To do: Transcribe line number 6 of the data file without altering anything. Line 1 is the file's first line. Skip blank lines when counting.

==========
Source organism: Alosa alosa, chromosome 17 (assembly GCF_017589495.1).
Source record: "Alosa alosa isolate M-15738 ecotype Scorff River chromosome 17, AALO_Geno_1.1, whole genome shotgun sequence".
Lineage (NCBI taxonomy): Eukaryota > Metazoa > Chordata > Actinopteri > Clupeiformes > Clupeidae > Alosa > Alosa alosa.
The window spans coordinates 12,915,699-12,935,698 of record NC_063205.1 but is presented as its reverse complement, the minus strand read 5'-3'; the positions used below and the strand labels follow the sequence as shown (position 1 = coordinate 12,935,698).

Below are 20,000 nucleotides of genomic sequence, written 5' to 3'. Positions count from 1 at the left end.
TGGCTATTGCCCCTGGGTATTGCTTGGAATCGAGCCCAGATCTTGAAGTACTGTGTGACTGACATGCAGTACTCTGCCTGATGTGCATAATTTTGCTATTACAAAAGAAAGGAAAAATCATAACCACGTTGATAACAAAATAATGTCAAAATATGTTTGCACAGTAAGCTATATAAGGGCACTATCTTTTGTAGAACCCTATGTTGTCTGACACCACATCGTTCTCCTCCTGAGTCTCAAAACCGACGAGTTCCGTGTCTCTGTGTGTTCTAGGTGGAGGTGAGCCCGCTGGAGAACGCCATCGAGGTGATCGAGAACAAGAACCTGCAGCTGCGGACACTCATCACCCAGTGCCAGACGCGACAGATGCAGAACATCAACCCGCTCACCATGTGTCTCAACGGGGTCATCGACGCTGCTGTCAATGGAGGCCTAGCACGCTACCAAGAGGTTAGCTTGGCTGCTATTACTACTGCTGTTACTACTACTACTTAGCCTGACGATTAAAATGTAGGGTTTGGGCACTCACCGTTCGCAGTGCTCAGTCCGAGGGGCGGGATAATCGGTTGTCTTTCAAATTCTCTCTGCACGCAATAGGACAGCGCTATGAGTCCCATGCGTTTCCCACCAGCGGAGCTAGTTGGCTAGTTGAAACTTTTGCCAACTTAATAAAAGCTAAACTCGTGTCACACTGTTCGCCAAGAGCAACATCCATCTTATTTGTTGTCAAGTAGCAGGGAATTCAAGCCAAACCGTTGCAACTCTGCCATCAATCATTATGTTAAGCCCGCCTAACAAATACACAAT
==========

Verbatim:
TGGCTATTGCCCCTGGGTATTGCTTGGAATCGAGCCCAGATCTTGAAGTACTGTGTGACTGACATGCAGTACTCTGCCTGATGTGCATAATTTTGCTATTACAAAAGAAAGGAAAAATCATAACCACGTTGATAACAAAATAATGTCAAAATATGTTTGCACAGTAAGCTATATAAGGGCACTATCTTTTGTAGAACCCTATGTTGTCTGACACCACATCGTTCTCCTCCTGAGTCTCAAAACCGACGAGTTCCGTGTCTCTGTGTGTTCTAGGTGGAGGTGAGCCCGCTGGAGAACGCCATCGAGGTGATCGAGAACAAGAACCTGCAGCTGCGGACACTCATCACCCAGTGCCAGACGCGACAGATGCAGAACATCAACCCGCTCACCATGTGTCTCAACGGGGTCATCGACGCTGCTGTCAATGGAGGCCTAGCACGCTACCAAGAGGTTAGCTTGGCTGCTATTACTACTGCTGTTACTACTACTACTTAGCCTGACGATTAAAATGTAGGGTTTGGGCACTCACCGTTCGCAGTGCTCAGTCCGAGGGGCGGGATAATCGGTTGTCTTTCAAATTCTCTCTGCACGCAATAGGACAGCGCTATGAGTCCCATGCGTTTCCCACCAGCGGAGCTAGTTGGCTAGTTGAAACTTTTGCCAACTTAATAAAAGCTAAACTCGTGTCACACTGTTCGCCAAGAGCAACATCCATCTTATTTGTTGTCAAGTAGCAGGGAATTCAAGCCAAACCGTTGCAACTCTGCCATCAATCATTATGTTAAGCCCGCCTAACAAATACACAAT